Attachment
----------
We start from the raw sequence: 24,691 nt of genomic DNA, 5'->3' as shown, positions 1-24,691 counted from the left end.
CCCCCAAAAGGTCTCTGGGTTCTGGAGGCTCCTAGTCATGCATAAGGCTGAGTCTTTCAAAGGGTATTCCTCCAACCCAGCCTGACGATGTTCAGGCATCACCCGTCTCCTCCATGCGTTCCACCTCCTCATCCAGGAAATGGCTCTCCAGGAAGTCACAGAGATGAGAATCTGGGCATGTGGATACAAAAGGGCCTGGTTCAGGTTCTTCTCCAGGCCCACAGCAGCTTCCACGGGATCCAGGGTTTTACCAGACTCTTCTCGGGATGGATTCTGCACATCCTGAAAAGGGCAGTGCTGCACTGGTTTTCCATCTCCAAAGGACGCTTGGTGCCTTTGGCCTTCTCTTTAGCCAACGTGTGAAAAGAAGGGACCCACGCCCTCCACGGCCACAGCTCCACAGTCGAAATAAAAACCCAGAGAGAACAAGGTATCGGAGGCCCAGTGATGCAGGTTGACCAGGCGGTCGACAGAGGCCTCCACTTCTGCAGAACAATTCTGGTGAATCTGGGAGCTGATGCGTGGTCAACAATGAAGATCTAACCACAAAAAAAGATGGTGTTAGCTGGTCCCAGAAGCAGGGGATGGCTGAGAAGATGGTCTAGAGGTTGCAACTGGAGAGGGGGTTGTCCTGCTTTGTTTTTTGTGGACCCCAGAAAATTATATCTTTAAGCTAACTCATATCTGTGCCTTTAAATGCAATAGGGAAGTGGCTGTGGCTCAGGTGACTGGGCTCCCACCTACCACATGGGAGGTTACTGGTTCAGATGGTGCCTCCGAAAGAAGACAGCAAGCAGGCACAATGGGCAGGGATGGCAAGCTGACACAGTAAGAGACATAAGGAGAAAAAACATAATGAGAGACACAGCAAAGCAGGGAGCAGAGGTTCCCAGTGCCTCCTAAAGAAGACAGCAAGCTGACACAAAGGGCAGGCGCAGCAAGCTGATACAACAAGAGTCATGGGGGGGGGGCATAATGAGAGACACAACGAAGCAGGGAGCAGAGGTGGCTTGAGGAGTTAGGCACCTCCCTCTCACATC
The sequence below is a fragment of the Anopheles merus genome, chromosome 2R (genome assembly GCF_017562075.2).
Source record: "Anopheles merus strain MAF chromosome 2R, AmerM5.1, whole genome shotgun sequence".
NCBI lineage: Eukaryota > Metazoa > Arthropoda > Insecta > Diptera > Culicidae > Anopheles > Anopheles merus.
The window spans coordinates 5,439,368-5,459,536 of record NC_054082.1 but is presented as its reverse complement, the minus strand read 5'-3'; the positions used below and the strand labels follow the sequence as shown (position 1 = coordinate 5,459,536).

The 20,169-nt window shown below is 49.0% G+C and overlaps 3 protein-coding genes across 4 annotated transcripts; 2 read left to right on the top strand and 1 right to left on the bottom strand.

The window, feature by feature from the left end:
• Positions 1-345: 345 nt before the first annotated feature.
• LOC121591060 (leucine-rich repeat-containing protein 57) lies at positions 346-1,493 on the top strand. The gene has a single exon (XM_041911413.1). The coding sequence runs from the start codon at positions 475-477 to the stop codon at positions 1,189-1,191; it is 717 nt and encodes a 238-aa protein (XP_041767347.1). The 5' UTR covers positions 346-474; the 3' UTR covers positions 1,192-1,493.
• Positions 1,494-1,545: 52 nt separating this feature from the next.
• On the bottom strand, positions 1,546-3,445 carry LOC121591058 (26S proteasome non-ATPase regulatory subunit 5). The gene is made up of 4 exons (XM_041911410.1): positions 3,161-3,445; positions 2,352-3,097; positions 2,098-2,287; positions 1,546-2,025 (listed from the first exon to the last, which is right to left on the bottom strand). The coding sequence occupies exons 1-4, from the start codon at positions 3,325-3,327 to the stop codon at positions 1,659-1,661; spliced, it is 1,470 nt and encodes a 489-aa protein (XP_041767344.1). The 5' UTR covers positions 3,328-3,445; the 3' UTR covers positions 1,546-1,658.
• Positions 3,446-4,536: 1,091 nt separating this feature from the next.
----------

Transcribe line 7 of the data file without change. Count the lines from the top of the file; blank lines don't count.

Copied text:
The 20,169-nt window shown below is 49.0% G+C and overlaps 3 protein-coding genes across 4 annotated transcripts; 2 read left to right on the top strand and 1 right to left on the bottom strand.